Location: Ovingdean, Sussex, England (TQ3503)
Year: Perf. About 1870
Time of Occurrence: Christmas
Collective Name: [Not given]


The Mummers' Play
Oxford, Clarendon Press, 1923, pp.203-205



[Father Christmas]

In comes I oh Father Christmas
Am I welcome or am I not?
I hope old Father Christmas and I
Shall never be forgot.
Room, Room, Lady and Gentleman,
Room, Room, I say
For I am the Noble Captain
Brought all my men this way.

[Twin Twain]

In comes I little Twin Twain
the noble man of all this Press Gang.
I press them all and sent them all aboard of man o'war.
Although I am but little and small
I call myself the best man among them all.

[Father Bellzie Bub]

In come I old Father Bellzie Bub,
Over my shoulder I carry my club.
My head is made of a dripping pan,
And don't you think I am a handsome young man
Room, Room, Lady and Gentleman,
Room, Room, I say.
Step in King George and clear the way.

[King George]

In comes I King George
That man of courage bold,
With my sword and spear
I won three hundred ton in gold,
It was I who killed the dragon
And sent him to a slaughter,
And by those means I won
The queen of Denmark Daughter.
Oh oh that man that come under my hand
I cut him as small as dust
and send his Body to the Bakehouse to make a pie-crust.

[Turkish Knight]

In comes the proud Turkish Knight
just come from my proud Turkish land to fight
that man of courage bold.
If his blood is hot, I soon draw it cold.

[King George?]

Draw out your sword and fight
Pull out your purse and pay
For satisfaction we will have
This very night before we go away.

[Turkish Knight?]

Oh you villain, let us this battle try:
Lady and Gentleman see what wonderful work I done,
I cut and slain the Champion down like a flying eagle in the sun.

[Bold and Hardy]

In come I the valiant soldier,
Bold and Hardy is my name,
To be of vengie of my master
Death unto this place I came.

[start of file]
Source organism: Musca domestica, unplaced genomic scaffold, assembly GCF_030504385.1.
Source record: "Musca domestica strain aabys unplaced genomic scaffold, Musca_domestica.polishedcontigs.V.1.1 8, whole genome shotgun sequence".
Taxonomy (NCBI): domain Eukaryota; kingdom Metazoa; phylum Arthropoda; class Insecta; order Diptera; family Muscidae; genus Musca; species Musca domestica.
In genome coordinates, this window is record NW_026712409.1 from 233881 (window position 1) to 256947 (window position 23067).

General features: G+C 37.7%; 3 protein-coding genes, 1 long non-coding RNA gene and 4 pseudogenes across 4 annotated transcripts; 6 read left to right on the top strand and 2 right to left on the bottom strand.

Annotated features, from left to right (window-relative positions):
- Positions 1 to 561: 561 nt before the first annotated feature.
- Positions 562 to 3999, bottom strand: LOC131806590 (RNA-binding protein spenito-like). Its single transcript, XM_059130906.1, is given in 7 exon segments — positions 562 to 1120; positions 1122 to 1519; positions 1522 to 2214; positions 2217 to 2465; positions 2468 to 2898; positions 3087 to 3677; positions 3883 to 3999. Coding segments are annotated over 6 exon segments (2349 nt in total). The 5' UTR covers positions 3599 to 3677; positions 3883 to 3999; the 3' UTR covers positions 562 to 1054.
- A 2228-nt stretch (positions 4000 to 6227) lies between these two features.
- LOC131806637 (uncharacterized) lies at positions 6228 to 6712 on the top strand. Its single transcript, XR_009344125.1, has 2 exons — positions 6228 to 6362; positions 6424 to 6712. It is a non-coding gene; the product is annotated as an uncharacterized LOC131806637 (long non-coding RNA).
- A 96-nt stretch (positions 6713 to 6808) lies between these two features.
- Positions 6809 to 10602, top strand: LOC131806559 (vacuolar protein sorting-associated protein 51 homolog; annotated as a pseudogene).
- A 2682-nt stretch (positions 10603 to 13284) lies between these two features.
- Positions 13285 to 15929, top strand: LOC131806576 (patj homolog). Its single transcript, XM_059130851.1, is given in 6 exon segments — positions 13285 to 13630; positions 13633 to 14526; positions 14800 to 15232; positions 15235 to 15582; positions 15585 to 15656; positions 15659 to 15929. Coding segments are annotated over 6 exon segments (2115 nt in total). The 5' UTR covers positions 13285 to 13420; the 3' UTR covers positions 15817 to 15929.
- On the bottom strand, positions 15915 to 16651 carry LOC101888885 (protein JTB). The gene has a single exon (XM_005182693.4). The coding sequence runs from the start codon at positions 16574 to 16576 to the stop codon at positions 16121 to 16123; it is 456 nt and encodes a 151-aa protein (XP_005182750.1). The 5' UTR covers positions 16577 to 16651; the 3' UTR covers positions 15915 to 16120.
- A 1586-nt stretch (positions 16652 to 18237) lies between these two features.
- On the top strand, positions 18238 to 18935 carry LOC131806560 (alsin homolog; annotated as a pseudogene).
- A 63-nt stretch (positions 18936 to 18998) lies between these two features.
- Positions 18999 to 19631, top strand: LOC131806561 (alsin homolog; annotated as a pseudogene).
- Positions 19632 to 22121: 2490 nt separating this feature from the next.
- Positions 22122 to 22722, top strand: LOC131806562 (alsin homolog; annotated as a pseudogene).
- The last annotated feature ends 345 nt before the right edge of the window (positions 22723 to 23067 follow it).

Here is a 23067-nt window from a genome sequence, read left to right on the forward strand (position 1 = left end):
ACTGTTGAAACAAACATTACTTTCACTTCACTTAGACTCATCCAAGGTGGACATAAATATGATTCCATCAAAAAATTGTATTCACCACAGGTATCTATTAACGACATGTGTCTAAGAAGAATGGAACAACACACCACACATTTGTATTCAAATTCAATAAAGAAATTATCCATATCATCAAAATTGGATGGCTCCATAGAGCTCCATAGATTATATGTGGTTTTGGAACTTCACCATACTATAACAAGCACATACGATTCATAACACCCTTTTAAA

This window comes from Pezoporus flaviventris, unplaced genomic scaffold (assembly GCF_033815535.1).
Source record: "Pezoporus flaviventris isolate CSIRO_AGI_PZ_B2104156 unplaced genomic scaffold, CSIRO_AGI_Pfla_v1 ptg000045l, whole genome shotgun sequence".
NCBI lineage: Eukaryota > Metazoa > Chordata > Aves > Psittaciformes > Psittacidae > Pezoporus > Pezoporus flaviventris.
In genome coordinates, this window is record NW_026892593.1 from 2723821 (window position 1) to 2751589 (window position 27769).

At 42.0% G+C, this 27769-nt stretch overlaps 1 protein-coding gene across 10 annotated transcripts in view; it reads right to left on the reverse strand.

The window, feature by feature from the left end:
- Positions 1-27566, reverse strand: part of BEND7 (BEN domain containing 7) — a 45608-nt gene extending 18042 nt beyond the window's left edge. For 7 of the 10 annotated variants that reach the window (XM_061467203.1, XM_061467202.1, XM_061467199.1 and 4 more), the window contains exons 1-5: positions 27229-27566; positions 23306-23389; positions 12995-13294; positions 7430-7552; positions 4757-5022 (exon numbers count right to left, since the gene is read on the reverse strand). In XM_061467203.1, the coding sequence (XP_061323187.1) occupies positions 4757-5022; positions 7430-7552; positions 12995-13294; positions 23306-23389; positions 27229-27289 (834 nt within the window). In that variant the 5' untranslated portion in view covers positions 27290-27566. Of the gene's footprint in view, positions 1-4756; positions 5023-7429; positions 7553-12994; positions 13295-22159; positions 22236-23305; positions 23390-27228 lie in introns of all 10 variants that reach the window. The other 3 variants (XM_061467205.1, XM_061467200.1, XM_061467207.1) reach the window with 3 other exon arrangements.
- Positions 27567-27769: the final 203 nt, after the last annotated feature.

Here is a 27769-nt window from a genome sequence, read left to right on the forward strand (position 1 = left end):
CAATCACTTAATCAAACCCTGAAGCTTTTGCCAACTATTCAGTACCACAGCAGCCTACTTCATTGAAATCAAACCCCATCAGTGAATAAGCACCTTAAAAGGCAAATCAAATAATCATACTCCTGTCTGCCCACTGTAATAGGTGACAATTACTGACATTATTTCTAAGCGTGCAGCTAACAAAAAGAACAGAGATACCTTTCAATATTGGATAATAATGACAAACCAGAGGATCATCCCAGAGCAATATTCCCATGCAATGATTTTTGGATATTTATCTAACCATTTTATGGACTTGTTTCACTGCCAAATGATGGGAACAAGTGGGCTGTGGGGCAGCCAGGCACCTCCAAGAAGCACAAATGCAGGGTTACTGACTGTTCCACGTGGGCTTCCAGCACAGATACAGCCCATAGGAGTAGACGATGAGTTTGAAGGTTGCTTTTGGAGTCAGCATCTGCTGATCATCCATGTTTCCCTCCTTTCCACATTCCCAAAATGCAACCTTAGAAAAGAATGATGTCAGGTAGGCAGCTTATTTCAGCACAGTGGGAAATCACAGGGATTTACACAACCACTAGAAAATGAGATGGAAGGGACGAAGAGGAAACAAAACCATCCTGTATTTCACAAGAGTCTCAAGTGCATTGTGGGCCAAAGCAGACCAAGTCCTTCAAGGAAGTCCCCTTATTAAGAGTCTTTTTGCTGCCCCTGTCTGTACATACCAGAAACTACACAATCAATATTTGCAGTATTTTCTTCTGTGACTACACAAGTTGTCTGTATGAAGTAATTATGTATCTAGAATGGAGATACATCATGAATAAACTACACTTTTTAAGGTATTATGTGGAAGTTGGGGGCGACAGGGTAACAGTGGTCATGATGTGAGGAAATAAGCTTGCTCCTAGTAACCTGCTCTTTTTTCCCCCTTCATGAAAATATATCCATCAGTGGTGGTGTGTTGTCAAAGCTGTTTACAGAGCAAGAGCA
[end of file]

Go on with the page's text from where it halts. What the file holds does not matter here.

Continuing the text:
My head is as hard as iron
My hamlet is made of steel
My sword is buckle by my side
To fight King George all in this field.

[King George?]

Oh Hardy, Hardy, don't you be so bold
nor talk or think so great;
when you see your master lay there dead and cold
soon you shall be in the same state.

[Bold and Hardy]

Oh you villain it was you who struck my master
with a blow pierce him to the heart
the very same thing I will do to you this night
before we two do part.
Let us this battle try.
Now Lady and Gentleman see what wonderful work I have done.

[King George?]

Oh you villain, as you live
this very night long side that rough Turkey you shall lie.

[King George?]

Lady and Gentleman see what wonderful work I have done:
I have cut and lain these two champions down,
like a flying eagle in the sun.

[Unidentified Interrogator]

Doctor, Doctor!
is there a doctor to be had all in this night
to cure these two men of their bleeding wound
and make them stand up right?
oh yes there is a doctor to be had all in this night
to cure these two men of their bleeding wound
and make them stand up right.
What can you cure, Doctor?


Hippsey, Pippsy Pousey Gout
Pain wound inside or out
broken arm broken leg broken bone of any kind.

[Unidentified Interrogator]

What you fees, Doctor?


Twenty guineas is my fees, money I have down;
Although you are an honest man I do it for ten pound.

[Unidentified Interrogator]

When will you see me pay?
I see you pay or unpay in the morning,
you see me pay or unpay in the morning.


You see me pay or unpay in the morning:
here, boy, get my horse and I am gone.

[Unidentified Interrogator]

Stop, stop, Doctor; I see you pay in the morning.


Oh now you talk more like a man.
Now, Lady and Gentleman, I have got a little box of pills
which I called the best Dutch pills,
likewise a bottle of drops which I called the best golden drops.
I shall put one to the nose and one to the heart,
and make them rise and fight their part.
Snuff hard, Jack !

[Unidentified Patient]

Rise, fight, fall no more, for many time have I been slay:
I'll rise and fight King George again.

[Unidentified Interrogator]

Doctor, kick these two Turkish dogs out of doors.

Little Black Jack

In come I little Black Jack,
wife and family at my back:
money I have, money I crave;
if you don't give me money I will sweep you to your grave.
Although Christmas comes but once a year,
when it comes it brings good cheer.
Plum-pudding mincepies,
nobody likes them better than I.
Money in pocket is a very fine thing
though it isn't very often to be seen.
Lady and Gentleman, give me what you please.

[Unidentified Speaker]

Now Doctor, these two Turkish dogs that you just kick out of doors
if they will their master pardon beg,
I will them forgive.
Pardon me most noble king and do not cut me down;
I will be burnt unto stake if you will heal up my crown.
Rise and sing and see your county knighted,
for to-night will merry merry be
and to-morrow we get sober.


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